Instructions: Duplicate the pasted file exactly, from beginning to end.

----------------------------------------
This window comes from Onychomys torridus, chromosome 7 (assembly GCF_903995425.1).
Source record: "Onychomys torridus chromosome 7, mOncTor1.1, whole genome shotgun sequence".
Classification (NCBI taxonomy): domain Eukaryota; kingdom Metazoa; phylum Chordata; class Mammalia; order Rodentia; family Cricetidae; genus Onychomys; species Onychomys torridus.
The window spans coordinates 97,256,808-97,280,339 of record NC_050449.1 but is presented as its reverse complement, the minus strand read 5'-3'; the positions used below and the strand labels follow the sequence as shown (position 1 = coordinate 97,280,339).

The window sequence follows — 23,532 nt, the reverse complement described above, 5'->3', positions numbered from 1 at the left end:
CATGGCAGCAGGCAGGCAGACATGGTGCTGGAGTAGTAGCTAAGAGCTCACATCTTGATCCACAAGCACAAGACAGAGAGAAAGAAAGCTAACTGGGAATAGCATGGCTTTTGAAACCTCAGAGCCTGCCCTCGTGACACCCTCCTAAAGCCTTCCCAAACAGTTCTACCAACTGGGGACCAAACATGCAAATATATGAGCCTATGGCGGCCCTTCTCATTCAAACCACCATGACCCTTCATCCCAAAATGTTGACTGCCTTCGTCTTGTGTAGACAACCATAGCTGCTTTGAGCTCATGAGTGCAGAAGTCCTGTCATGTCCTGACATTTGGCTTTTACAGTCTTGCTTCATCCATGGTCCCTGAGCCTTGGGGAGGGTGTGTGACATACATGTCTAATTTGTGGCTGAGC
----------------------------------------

This window comes from Onychomys torridus, chromosome 7 (assembly GCF_903995425.1).
Source record: "Onychomys torridus chromosome 7, mOncTor1.1, whole genome shotgun sequence".
Classification (NCBI taxonomy): domain Eukaryota; kingdom Metazoa; phylum Chordata; class Mammalia; order Rodentia; family Cricetidae; genus Onychomys; species Onychomys torridus.
The window spans coordinates 97,256,808-97,280,339 of record NC_050449.1 but is presented as its reverse complement, the minus strand read 5'-3'; the positions used below and the strand labels follow the sequence as shown (position 1 = coordinate 97,280,339).

The window sequence follows — 23,532 nt, the reverse complement described above, 5'->3', positions numbered from 1 at the left end:
CATGGCAGCAGGCAGGCAGACATGGTGCTGGAGTAGTAGCTAAGAGCTCACATCTTGATCCACAAGCACAAGACAGAGAGAAAGAAAGCTAACTGGGAATAGCATGGCTTTTGAAACCTCAGAGCCTGCCCTCGTGACACCCTCCTAAAGCCTTCCCAAACAGTTCTACCAACTGGGGACCAAACATGCAAATATATGAGCCTATGGCGGCCCTTCTCATTCAAACCACCATGACCCTTCATCCCAAAATGTTGACTGCCTTCGTCTTGTGTAGACAACCATAGCTGCTTTGAGCTCATGAGTGCAGAAGTCCTGTCATGTCCTGACATTTGGCTTTTACAGTCTTGCTTCATCCATGGTCCCTGAGCCTTGGGGAGGGTGTGTGACATACATGTCTAATTTGTGGCTGAGC